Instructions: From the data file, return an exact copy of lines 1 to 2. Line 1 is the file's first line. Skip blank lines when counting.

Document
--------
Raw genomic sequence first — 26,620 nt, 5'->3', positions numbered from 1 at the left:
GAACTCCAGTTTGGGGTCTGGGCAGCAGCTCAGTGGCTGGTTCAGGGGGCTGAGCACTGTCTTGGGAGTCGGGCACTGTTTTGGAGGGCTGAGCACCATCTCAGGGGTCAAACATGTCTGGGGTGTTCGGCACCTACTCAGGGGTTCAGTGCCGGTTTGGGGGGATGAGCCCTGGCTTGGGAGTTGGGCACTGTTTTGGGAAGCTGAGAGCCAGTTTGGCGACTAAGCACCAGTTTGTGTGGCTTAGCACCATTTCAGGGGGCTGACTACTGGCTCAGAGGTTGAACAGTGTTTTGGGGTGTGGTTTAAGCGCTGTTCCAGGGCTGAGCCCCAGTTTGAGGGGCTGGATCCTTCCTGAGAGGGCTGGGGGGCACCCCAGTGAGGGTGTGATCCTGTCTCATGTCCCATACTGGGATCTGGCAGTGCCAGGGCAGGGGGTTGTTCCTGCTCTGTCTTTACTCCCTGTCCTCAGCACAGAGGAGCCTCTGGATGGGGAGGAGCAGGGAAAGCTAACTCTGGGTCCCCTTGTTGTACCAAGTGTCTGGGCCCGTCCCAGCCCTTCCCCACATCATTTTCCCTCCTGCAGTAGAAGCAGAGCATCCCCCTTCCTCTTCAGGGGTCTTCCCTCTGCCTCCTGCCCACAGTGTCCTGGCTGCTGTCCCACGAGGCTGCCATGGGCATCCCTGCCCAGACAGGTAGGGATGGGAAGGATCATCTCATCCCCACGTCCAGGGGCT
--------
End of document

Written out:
Raw genomic sequence first — 26,620 nt, 5'->3', positions numbered from 1 at the left:
GAACTCCAGTTTGGGGTCTGGGCAGCAGCTCAGTGGCTGGTTCAGGGGGCTGAGCACTGTCTTGGGAGTCGGGCACTGTTTTGGAGGGCTGAGCACCATCTCAGGGGTCAAACATGTCTGGGGTGTTCGGCACCTACTCAGGGGTTCAGTGCCGGTTTGGGGGGATGAGCCCTGGCTTGGGAGTTGGGCACTGTTTTGGGAAGCTGAGAGCCAGTTTGGCGACTAAGCACCAGTTTGTGTGGCTTAGCACCATTTCAGGGGGCTGACTACTGGCTCAGAGGTTGAACAGTGTTTTGGGGTGTGGTTTAAGCGCTGTTCCAGGGCTGAGCCCCAGTTTGAGGGGCTGGATCCTTCCTGAGAGGGCTGGGGGGCACCCCAGTGAGGGTGTGATCCTGTCTCATGTCCCATACTGGGATCTGGCAGTGCCAGGGCAGGGGGTTGTTCCTGCTCTGTCTTTACTCCCTGTCCTCAGCACAGAGGAGCCTCTGGATGGGGAGGAGCAGGGAAAGCTAACTCTGGGTCCCCTTGTTGTACCAAGTGTCTGGGCCCGTCCCAGCCCTTCCCCACATCATTTTCCCTCCTGCAGTAGAAGCAGAGCATCCCCCTTCCTCTTCAGGGGTCTTCCCTCTGCCTCCTGCCCACAGTGTCCTGGCTGCTGTCCCACGAGGCTGCCATGGGCATCCCTGCCCAGACAGGTAGGGATGGGAAGGATCATCTCATCCCCACGTCCAGGGGCT